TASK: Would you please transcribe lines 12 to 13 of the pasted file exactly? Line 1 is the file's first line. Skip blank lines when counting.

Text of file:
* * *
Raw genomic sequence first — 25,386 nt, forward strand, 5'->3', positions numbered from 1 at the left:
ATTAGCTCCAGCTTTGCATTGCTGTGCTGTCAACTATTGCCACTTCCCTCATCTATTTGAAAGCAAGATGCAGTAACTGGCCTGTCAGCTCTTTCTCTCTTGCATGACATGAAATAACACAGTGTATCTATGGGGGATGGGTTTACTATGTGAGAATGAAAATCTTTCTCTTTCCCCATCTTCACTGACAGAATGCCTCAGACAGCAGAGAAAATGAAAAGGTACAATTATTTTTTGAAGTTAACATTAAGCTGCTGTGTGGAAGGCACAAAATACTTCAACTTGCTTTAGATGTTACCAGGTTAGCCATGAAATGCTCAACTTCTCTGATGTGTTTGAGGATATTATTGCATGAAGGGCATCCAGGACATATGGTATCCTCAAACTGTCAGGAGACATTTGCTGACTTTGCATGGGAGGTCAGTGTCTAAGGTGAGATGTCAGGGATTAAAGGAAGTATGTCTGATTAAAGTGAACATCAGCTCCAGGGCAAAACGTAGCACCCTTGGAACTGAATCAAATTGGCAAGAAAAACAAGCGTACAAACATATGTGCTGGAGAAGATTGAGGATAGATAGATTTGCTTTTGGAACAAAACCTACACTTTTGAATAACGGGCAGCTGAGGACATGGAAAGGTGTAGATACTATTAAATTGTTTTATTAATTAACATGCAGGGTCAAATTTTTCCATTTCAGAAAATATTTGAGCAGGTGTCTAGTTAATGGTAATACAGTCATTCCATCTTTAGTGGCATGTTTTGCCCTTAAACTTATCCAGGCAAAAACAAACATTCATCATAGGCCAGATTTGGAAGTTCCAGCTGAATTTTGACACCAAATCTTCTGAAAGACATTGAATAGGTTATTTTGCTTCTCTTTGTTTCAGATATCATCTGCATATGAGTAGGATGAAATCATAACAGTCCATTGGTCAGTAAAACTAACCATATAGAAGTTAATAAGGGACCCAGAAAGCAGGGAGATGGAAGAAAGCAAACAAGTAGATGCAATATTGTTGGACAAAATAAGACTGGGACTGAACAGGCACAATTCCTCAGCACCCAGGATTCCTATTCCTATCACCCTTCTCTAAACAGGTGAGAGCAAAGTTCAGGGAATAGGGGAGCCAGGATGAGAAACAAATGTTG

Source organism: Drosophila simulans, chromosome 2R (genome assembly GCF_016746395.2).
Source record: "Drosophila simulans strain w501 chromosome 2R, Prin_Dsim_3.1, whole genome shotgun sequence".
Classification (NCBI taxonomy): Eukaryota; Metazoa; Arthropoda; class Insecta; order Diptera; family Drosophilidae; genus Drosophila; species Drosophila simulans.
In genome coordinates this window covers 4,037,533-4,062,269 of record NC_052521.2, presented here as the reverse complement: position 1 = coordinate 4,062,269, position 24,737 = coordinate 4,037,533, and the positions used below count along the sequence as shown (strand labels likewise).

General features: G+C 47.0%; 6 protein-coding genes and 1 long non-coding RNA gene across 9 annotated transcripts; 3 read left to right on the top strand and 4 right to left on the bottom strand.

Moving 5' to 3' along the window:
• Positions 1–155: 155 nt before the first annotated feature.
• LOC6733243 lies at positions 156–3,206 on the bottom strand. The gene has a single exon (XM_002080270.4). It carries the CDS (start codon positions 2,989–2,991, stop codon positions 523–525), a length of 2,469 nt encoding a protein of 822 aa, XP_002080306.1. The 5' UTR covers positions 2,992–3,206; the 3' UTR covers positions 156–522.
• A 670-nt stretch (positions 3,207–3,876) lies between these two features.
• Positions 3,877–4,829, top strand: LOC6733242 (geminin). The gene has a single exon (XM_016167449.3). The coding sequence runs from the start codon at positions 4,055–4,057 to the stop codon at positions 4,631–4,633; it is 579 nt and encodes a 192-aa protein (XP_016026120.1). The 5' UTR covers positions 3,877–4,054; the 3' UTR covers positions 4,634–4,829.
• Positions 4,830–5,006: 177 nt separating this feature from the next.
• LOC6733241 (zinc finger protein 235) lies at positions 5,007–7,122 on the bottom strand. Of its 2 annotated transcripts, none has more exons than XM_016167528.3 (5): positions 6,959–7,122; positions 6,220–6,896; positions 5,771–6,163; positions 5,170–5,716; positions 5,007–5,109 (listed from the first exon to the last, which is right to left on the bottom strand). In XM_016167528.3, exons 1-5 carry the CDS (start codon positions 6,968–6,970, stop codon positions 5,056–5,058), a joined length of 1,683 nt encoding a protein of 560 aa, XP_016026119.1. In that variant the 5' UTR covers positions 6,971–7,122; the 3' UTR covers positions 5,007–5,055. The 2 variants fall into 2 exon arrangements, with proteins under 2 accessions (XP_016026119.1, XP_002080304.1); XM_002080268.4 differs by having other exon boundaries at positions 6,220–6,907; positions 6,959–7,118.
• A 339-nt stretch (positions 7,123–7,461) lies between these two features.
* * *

• Positions 3,877–4,829, top strand: LOC6733242 (geminin). The gene has a single exon (XM_016167449.3). The coding sequence runs from the start codon at positions 4,055–4,057 to the stop codon at positions 4,631–4,633; it is 579 nt and encodes a 192-aa protein (XP_016026120.1). The 5' UTR covers positions 3,877–4,054; the 3' UTR covers positions 4,634–4,829.
• Positions 4,830–5,006: 177 nt separating this feature from the next.